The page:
ExaGear is a dynamic binary translation layer to run x86_32 and x86_64 applications on Arm 64-bit Linux systems.
You can download it here. On an RPM-based distribution, just unpack the archive and install.
A CentOS 7 rootfs is shipped, you might want to install vte-profile afterwards.
A 64-bit Arm CPU with floating point and SIMD extensions. If it can run a conventional Linux distribution, it’ll be able to run this.
You’ll have to install the p64k variant for systems with a 64KB page size set up (which ships with the x86_64 -> arm64 translator only, not the x86_32 to arm64 one). Some applications might not work on such a system.
You’ll also need a kernel with 48-bit VA space, 39-bit of VA space kernel configurations are not compatible with ExaGear.
ExaGear does not follow TSO completely by default, using heuristics instead. This can be configured through /etc/exagear-x86_64.conf.
SMO_MODE=fbase is the default, with SMO_SEVERITY=smart. For full compliance, you can run those commands:
sudo sed -i -e '/EXAGEAR_SMO_MODE="/s/fbase"/all"/' /etc/exagear-x86_32.conf sudo sed -i -e '/EXAGEAR_SMO_MODE="/s/fbase"/all"/' /etc/exagear-x86_64.conf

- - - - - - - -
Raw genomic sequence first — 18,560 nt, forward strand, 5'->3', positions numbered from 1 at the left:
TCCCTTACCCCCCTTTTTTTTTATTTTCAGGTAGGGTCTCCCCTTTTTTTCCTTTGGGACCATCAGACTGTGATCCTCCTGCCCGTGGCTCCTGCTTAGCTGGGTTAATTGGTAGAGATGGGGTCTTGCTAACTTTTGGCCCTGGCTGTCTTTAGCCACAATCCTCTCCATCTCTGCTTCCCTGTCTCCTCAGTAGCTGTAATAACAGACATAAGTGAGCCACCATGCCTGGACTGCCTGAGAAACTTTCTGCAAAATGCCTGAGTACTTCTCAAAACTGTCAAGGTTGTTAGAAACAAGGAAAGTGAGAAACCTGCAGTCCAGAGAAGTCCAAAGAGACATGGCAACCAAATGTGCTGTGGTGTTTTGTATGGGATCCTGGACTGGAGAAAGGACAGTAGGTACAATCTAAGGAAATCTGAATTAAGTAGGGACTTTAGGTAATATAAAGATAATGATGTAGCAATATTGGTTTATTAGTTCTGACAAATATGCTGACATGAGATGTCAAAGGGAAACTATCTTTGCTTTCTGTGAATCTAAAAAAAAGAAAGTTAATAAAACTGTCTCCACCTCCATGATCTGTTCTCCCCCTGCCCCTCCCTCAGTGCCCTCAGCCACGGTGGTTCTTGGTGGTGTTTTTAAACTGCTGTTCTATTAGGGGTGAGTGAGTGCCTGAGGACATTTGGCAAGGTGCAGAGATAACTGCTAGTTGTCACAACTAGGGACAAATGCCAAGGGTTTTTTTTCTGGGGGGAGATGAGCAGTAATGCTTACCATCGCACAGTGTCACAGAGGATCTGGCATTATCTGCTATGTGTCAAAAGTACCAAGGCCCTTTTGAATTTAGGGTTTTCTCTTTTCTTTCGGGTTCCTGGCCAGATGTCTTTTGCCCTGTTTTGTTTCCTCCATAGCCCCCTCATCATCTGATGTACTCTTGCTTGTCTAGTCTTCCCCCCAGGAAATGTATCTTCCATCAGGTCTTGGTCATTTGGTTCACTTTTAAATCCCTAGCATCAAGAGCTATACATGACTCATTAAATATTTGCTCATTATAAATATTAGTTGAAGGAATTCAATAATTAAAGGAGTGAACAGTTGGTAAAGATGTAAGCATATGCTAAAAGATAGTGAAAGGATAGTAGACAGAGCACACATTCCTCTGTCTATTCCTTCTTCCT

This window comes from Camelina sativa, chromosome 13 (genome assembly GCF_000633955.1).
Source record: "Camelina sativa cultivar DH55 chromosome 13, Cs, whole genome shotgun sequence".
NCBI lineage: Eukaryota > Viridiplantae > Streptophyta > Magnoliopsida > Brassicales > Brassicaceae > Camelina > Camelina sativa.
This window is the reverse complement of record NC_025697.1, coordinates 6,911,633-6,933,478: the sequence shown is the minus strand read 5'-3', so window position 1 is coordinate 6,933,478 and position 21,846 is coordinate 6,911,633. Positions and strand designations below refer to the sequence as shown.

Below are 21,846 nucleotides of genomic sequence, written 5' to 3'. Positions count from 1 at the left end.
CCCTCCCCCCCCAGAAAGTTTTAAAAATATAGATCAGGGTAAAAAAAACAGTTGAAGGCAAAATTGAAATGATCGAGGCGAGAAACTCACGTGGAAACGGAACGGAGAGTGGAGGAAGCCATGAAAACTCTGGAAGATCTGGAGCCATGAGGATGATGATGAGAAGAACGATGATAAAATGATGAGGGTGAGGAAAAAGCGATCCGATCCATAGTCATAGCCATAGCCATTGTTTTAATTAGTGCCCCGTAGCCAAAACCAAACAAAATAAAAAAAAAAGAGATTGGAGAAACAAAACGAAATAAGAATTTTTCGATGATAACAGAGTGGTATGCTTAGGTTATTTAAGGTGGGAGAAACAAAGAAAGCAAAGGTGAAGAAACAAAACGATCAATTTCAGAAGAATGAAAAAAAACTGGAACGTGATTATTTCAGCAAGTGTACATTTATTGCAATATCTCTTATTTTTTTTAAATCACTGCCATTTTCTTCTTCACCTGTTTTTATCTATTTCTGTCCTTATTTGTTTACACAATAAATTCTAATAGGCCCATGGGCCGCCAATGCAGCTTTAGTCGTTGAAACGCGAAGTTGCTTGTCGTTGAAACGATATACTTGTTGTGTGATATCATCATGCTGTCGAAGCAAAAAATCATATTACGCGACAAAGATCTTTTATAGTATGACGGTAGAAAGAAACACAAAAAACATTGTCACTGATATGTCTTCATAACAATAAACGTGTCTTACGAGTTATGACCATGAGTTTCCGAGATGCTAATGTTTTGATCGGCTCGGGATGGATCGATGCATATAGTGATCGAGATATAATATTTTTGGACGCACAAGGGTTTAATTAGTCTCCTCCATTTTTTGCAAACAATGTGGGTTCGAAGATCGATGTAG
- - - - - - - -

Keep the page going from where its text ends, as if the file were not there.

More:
On Tegra K1 64-bit and Tegra Xavier, you’ll want to set SMO_MODE=none, as their CPU implements sequential consistency as the memory model. This setting provides a free performance boost with no downsides on that hardware.
For running your Docker containers or whatever on an Apple Silicon Mac too, this is a much faster solution than qemu-user.
Some performance numbers on Tegra Xavier: https://browser.geekbench.com/v5/cpu/compare/4206324?baseline=4206183. (Geekbench arm64 Android compared to x86_64 Linux Geekbench results on the same hardware)
Because ExaGear doesn’t implement the AES instructions, the scores for those is an outlier. Apart from that case, the results are pretty good.